The Logan and Laurel Valley Boys -- front: Curley Tuttle, Danny Brockman, Harley Gabbard-- rear: Aubrey Holt, Virgil Joseph

At one time or several, Paul had worked and recorded with Aubrey, Harley, Jerry, and Noah, and the five of them had been together on many performances and one album. It was only natural that they should get together again, and after much discussion, Todd’s Fork, Renfro Valley, and several other festivals were booked for the summer of 1974. Harmonies and breaks were rehearsed, and Aubrey’s new songs began to take their place in the repertoire of the group.

The expert, traditionally oriented instrumentation of Paul, Noah, and Harley offers counterpoint and drive that complements the carefully plotted harmonies of the trio.

“We try to get harmony on every word, if we can,” Aubrey says. “We work it out slowly.”

Harley, who is gifted with nearly perfect pitch, is very particular about harmony. Their trios change patterns, sometimes in the middle of a song, with the three of them changing parts to fit the song or the situation.

All of the members of the group have strong voices, and although Aubrey does most of the solo singing, Harley, Paul, and Noah each take their turn, providing part of the strength and variety of the band’s performances.

When they were approached by Bob Trout (of King Bluegrass Records) at the Todd’s Fork Festival, they began to work out the material they would record on their first session in September, 1974. (“Atlanta Is Burning!” KB-530) Aubrey’s new songs were featured in that album, and have been a major part of their show ever since.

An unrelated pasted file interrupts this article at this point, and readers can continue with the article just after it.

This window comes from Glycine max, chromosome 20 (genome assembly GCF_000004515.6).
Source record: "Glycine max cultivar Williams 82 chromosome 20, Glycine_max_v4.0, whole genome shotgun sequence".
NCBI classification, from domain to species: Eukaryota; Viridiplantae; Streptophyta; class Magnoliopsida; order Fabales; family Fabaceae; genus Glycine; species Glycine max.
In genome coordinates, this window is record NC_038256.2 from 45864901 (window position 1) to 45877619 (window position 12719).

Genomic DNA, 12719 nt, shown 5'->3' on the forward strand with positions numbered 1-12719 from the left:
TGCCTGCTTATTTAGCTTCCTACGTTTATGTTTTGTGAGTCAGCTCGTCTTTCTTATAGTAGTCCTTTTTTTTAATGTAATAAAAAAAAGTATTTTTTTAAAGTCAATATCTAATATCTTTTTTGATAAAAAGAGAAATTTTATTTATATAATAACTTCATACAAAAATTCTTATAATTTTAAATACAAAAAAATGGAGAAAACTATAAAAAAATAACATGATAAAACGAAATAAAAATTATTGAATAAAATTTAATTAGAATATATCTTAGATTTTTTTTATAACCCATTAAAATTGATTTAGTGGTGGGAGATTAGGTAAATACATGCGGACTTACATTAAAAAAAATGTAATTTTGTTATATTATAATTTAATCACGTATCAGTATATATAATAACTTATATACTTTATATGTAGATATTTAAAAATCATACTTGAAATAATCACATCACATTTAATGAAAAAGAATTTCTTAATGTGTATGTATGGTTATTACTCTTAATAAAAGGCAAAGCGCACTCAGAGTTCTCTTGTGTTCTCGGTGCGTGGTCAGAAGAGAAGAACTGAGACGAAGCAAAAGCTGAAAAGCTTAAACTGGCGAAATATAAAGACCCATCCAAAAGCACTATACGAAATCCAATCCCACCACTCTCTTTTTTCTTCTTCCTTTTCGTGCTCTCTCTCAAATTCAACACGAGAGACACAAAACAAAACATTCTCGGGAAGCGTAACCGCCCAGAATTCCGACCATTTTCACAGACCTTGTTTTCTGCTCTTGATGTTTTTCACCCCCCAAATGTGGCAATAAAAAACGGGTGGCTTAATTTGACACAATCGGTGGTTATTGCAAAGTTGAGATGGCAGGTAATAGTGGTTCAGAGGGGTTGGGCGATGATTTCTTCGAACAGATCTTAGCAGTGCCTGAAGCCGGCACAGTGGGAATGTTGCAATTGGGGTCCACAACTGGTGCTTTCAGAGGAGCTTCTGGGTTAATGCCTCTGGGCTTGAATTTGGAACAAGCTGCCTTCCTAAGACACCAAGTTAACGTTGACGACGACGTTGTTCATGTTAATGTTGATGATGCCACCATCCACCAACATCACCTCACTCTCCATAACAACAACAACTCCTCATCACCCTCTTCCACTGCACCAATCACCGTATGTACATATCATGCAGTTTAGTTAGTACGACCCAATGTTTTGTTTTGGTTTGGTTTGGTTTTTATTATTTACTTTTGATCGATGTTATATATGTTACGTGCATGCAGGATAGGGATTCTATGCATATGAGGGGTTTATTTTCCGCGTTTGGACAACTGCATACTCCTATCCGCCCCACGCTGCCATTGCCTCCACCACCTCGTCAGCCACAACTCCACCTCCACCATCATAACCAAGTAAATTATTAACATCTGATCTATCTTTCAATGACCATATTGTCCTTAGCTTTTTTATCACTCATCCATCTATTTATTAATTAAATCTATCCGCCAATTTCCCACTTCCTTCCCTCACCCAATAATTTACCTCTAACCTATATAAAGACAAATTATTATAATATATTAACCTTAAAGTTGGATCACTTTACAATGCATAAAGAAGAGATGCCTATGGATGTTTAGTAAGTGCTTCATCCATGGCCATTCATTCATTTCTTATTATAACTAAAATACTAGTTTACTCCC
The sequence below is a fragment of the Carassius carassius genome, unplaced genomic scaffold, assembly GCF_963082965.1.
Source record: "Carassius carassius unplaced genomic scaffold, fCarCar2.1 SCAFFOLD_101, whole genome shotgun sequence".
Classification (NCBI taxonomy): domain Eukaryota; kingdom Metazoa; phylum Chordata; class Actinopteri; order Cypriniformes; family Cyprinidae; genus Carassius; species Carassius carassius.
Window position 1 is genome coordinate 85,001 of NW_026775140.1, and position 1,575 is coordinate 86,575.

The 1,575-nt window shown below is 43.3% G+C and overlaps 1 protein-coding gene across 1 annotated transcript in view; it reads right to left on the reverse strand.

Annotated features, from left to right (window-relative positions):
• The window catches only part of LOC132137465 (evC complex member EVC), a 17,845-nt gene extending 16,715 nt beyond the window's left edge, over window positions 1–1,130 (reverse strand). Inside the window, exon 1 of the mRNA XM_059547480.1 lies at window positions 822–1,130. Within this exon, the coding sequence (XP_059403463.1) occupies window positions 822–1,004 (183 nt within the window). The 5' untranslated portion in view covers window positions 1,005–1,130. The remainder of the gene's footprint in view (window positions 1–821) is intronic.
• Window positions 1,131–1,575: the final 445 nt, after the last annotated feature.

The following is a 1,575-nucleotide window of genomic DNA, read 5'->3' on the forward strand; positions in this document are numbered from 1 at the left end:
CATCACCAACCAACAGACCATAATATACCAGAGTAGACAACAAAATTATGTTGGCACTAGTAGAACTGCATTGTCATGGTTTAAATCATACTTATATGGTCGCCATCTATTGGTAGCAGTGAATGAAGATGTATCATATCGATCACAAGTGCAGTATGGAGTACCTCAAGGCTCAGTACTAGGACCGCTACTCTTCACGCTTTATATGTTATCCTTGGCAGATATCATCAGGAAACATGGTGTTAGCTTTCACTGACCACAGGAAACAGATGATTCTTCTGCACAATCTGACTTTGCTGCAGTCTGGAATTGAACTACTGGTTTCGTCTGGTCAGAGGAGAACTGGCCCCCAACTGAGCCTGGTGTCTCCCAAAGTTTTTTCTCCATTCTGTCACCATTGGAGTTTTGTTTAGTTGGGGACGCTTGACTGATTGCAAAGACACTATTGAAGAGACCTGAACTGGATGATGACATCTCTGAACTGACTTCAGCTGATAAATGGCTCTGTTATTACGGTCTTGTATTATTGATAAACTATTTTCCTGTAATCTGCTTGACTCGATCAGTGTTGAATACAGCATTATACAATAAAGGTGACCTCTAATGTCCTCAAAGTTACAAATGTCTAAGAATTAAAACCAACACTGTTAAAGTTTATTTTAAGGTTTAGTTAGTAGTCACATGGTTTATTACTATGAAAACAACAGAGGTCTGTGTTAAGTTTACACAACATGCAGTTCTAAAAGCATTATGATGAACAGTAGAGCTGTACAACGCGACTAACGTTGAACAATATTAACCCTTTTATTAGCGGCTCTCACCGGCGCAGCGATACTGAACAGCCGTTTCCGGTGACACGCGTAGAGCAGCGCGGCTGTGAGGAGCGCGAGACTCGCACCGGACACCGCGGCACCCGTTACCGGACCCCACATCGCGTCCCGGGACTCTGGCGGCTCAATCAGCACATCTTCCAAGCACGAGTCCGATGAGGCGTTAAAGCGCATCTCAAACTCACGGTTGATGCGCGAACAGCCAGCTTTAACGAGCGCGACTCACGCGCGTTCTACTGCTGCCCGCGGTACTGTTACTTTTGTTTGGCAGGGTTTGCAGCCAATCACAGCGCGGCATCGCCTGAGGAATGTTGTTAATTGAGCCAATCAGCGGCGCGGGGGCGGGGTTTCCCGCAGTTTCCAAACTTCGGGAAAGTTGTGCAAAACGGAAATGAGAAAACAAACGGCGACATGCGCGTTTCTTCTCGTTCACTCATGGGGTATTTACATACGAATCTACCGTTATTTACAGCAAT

“We can’t do Lester and Earl’s stuff and have everybody else do it too,’ Aubrey explains, “And nobody can do it as well as Lester and Earl did anyhow!” On festivals, about 75% of their performance is made up of new material.

Two additional albums have been recorded for King Bluegrass, (“Bluegrass Music is Out of Sight,” KB-539 and “One More Bluegrass Show,” KB-545) and another session, probably for an instrumental album, will be scheduled as soon as they can find the time.

The Valley Ramblers: Harold Staggs, Buck Howard, Noah Crase, Don Warmouth.

Aubrey is enthusiastic about their music. “The main thing we’re interested in is the trio and the new material that everybody won’t do. Paul and Noah are good musicians, and they like some of the older stuff which makes a nice change. We play more older stuff in bars and newer stuff on festivals. We try to mix up shows on festivals. Although we’re playing in different places, there may be the same people there. We don’t want to repeat, but we have to have a basic framework to build on.”

“Our group just needs exposure,” Paul says. “We can pick as good as anybody. We have a lot of pride in the group, and have our own material and our own ideas. The trio gets stronger all the time, too. (During a recent performance of)…“Life’s Railway To Heaven,” I like to froze to death. I thought I was going to cry right on stage!”

Paul’s involvement and excitement are shared by the rest of the band, and Aubrey speaks for them all when he says, “We have fun playing. When it gets to be work, it’s no fun.”

It is obvious when they are on stage that these people are having fun-and their audiences are too. Perhaps the most interesting thing to watch about them is the vitality and exuberance of their team effort; five individuals, each bringing his experience and expertise to the group: The Boys From Indiana, with Paul Mullins and Noah Crase.